A torched police patrol vehicle. A chief’s house set on fire. Bullets fly. Two die. This is the war zone that Thuma and Dedza-Salima forest reserves have become.
On one hand, communities are ready to die for them to freely, albeit illegally, exploit economic gains from the two protected sanctuaries via charcoal production and marketing.
On the other hand, security agencies have vowed— sometimes using excessive force—to save the forests and enforce law and order in the area, with little success.
Within eight months—between September 2020 and May 2021—communities shaved off trees on roughly five square kilometres (km) of land in Dedza-Salima Forest Reserve for charcoal production, according to Wildlife Action Group (WAG), a non-profit environmental watchdog.
Dedza-Salima Forest Reserve, gazetted in 1972, is 326 square km in size while Thuma Forest Reserve—gazette in 1926—lies on 197 square km.
Villagers surrounding the reserves have made it their mission to resist every move by authorities to stop them from making an unsustainable living out of the wooded areas.
Twice last year, the villagers chased away local patrol police officers who tried to halt charcoal production in the reserves.
During one of the confrontations, the encroachers set ablaze a police patrol vehicle, according to the area’s village head Mzikamanda.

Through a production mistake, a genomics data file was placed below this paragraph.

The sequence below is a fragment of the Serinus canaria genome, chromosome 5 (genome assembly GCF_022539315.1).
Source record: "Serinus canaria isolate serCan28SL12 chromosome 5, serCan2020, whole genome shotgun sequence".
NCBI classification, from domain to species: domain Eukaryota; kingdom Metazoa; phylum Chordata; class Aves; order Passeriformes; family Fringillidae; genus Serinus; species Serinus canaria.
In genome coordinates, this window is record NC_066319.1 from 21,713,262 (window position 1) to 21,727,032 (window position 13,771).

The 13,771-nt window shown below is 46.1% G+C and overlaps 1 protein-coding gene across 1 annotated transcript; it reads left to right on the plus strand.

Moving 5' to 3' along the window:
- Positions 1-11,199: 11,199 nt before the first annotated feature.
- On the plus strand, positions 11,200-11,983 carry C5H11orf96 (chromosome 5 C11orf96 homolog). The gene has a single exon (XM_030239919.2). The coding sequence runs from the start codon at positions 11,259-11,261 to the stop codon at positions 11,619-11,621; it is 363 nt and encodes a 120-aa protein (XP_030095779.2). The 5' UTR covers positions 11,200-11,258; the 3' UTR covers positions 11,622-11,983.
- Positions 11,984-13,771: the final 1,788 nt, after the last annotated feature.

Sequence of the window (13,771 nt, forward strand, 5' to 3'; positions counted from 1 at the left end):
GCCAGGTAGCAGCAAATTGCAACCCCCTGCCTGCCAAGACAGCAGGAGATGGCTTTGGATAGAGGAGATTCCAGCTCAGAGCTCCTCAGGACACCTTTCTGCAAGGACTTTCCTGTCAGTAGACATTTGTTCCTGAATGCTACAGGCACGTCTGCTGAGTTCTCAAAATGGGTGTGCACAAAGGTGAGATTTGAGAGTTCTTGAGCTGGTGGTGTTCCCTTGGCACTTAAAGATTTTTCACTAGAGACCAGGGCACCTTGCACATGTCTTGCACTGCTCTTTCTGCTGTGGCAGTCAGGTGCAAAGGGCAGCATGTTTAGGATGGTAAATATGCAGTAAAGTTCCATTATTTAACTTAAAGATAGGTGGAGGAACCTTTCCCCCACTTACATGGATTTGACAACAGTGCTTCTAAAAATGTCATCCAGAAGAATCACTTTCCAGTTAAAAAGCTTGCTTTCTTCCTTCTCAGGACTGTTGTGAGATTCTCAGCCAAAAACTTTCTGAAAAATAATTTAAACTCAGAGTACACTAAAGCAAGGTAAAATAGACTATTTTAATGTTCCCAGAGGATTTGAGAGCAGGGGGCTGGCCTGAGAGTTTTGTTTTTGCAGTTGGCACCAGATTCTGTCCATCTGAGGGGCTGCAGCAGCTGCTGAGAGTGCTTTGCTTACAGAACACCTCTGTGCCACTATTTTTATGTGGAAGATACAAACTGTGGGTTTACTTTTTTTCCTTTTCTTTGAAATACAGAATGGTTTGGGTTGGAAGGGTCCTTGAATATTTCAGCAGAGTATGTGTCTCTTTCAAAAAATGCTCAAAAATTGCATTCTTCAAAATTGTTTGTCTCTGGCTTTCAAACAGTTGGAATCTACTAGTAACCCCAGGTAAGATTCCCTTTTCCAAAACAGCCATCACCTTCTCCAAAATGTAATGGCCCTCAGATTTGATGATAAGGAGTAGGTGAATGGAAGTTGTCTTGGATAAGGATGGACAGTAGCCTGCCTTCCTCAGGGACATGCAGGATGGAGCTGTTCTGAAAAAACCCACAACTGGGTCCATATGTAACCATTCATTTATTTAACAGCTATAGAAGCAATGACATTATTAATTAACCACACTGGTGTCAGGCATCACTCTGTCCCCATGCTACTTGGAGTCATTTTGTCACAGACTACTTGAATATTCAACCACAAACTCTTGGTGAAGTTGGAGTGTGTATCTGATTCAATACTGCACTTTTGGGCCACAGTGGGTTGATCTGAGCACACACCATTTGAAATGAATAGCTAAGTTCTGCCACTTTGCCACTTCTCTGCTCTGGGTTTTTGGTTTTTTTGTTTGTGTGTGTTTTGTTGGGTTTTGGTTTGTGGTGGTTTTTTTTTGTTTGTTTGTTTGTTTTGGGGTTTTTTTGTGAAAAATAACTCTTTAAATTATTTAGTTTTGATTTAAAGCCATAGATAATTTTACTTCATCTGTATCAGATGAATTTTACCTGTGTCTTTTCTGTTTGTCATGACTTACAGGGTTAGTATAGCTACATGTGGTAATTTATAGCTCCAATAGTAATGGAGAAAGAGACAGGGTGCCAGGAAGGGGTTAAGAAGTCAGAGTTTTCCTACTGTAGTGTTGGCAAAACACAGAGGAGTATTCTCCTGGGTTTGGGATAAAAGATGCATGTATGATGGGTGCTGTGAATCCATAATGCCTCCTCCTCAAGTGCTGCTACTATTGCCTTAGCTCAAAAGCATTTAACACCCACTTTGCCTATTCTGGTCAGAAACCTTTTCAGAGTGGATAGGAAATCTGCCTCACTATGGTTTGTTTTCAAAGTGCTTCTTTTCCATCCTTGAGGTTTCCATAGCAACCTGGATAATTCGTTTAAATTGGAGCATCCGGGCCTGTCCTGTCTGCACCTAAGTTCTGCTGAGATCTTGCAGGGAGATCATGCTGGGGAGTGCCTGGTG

He said they also burnt a house belonging to their group village head, Kapanda, accusing him of working with government agencies to stop the deforestation.
But National Police spokesperson James Kadadzera said in an interview last month that police will not give up until the encroachers are brought to book.
“We will make sure there is order in the area because no one is above the law,” he said. “At the moment, we are meeting community leaders such as chiefs to make sure that our forests are protected.”
Mzikamanda said efforts by the Ministry of Forestry and Natural Resources and Dedza District Forest Office have failed to stop villagers from cutting down trees and producing charcoal from the protected areas.
“We will do what it takes to make sure we remain in the area until government provides us with food for our families and loans to start small businesses,” he said in an interview in his area last month.
The forest encroachers have put in place security measures to protect themselves against State agents they deem intruders.